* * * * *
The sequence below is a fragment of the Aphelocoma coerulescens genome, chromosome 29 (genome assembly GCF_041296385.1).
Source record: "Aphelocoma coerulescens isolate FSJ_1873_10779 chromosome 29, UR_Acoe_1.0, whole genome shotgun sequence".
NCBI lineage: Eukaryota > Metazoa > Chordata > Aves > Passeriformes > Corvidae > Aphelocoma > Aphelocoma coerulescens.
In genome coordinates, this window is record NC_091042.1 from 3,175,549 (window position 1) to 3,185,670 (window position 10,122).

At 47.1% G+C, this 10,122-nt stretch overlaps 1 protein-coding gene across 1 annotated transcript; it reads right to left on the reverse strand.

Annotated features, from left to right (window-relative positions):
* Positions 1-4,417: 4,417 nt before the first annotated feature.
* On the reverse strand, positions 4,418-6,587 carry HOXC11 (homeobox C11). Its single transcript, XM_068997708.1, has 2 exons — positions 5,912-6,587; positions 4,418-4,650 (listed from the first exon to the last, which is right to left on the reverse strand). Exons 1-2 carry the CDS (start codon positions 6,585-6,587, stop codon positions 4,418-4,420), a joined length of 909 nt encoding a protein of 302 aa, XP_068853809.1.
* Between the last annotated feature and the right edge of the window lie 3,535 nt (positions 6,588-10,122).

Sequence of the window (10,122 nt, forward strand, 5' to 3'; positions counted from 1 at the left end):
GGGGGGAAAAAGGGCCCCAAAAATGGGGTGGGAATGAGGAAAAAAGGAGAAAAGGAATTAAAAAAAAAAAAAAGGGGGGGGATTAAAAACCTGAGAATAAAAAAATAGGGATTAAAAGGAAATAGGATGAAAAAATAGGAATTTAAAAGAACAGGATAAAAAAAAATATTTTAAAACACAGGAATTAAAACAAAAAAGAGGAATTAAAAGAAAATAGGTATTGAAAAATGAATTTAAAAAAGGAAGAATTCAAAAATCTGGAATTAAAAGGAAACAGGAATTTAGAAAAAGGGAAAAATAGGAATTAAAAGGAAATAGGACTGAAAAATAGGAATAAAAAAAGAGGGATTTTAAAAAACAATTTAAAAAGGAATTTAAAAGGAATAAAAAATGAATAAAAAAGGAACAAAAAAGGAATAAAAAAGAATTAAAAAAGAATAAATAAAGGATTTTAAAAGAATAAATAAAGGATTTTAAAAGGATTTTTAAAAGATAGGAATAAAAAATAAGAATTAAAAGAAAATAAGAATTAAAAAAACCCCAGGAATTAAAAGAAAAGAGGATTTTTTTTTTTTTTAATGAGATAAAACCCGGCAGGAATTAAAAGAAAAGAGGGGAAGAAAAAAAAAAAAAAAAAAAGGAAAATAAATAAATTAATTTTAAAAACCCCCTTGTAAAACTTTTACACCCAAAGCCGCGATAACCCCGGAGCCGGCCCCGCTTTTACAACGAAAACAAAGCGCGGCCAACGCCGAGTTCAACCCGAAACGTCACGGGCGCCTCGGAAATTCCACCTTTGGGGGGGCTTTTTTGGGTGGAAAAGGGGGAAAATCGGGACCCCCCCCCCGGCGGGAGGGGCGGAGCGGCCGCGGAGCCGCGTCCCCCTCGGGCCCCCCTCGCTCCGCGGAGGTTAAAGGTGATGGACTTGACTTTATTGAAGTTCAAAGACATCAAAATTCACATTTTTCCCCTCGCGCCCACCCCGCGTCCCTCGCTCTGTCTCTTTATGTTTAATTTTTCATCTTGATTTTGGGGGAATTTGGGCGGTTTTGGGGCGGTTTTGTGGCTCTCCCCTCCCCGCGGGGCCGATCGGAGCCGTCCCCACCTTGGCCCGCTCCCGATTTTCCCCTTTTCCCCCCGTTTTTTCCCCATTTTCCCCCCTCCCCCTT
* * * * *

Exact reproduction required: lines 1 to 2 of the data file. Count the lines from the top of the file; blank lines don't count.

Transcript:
The sequence below is a fragment of the Aphelocoma coerulescens genome, chromosome 29 (genome assembly GCF_041296385.1).
Source record: "Aphelocoma coerulescens isolate FSJ_1873_10779 chromosome 29, UR_Acoe_1.0, whole genome shotgun sequence".